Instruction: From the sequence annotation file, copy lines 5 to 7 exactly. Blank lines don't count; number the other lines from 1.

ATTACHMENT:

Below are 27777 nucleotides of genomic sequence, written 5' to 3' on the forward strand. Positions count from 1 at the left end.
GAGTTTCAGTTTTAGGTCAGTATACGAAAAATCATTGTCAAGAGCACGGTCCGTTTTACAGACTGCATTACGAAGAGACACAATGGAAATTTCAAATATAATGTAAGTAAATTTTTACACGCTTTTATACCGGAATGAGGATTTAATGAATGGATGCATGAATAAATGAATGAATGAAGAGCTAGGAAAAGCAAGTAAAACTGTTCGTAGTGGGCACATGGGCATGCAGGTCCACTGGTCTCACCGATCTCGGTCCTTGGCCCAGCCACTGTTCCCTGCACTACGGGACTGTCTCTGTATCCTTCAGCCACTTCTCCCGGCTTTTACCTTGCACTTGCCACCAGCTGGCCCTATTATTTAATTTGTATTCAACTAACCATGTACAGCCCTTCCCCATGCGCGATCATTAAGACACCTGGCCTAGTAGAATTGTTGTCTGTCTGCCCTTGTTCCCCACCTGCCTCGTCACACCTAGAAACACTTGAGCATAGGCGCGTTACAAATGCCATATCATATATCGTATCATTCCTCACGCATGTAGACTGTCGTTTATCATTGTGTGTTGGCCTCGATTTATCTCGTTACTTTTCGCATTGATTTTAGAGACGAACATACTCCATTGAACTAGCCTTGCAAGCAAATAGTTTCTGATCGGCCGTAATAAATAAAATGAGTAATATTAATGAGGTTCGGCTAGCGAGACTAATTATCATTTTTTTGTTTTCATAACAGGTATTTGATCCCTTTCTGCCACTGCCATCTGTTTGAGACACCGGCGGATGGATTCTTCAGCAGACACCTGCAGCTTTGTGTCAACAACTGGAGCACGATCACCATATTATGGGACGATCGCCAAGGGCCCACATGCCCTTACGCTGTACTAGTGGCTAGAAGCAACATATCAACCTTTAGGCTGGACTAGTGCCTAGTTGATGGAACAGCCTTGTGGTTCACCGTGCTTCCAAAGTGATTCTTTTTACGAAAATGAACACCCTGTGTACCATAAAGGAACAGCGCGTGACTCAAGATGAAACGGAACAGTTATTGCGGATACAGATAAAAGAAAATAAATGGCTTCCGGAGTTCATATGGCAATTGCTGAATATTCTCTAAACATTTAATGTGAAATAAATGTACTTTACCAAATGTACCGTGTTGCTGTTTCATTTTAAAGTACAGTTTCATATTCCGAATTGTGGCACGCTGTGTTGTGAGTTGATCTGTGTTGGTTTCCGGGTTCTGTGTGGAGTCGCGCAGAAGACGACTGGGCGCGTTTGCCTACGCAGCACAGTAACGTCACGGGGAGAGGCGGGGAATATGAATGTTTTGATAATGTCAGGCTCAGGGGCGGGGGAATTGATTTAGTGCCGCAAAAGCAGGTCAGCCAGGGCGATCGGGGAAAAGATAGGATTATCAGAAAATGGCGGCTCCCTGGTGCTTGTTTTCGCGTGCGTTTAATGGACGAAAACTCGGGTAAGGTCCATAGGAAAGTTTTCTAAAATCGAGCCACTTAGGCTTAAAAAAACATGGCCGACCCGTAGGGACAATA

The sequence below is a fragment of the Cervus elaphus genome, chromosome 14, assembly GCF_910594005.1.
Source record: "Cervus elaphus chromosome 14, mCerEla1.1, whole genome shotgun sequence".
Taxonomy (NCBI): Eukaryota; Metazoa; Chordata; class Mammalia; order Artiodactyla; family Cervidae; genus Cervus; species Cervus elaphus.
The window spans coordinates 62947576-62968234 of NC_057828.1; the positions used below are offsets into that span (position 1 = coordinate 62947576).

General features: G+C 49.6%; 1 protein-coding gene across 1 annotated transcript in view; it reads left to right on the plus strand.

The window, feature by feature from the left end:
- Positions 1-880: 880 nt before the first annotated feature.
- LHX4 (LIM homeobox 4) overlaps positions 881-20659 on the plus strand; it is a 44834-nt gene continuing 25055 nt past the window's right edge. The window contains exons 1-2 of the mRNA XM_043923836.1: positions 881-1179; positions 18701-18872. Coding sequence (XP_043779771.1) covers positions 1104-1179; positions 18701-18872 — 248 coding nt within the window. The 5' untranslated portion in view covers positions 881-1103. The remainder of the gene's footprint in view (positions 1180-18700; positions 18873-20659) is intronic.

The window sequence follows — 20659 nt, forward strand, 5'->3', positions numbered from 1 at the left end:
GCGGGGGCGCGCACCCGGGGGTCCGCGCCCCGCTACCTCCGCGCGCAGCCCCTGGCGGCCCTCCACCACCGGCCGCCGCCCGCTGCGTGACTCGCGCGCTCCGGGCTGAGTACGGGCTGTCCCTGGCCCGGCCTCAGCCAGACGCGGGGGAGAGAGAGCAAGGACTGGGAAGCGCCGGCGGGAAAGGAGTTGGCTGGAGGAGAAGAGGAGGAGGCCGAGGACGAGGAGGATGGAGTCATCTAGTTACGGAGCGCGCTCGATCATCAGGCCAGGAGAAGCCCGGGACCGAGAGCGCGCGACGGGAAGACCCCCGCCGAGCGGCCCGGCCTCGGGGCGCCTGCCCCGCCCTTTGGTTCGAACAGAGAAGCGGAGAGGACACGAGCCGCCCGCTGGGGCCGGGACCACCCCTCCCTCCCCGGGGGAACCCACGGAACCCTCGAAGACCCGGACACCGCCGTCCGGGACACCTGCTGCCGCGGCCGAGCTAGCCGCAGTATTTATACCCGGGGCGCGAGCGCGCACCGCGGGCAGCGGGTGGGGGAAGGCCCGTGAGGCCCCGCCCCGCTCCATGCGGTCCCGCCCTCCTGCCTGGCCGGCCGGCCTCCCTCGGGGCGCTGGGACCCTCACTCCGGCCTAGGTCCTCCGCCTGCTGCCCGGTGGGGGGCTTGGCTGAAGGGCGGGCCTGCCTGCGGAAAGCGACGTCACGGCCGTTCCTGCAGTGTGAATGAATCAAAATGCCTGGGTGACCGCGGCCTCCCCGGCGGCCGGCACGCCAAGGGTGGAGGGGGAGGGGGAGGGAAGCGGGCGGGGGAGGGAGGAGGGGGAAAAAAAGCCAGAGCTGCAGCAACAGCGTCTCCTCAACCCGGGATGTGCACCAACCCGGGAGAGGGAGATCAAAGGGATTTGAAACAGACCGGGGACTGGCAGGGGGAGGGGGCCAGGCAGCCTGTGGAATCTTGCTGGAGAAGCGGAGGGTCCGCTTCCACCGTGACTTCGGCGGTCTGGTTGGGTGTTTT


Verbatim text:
Taxonomy (NCBI): Eukaryota; Metazoa; Chordata; class Mammalia; order Artiodactyla; family Cervidae; genus Cervus; species Cervus elaphus.
The window spans coordinates 62947576-62968234 of NC_057828.1; the positions used below are offsets into that span (position 1 = coordinate 62947576).

General features: G+C 49.6%; 1 protein-coding gene across 1 annotated transcript in view; it reads left to right on the plus strand.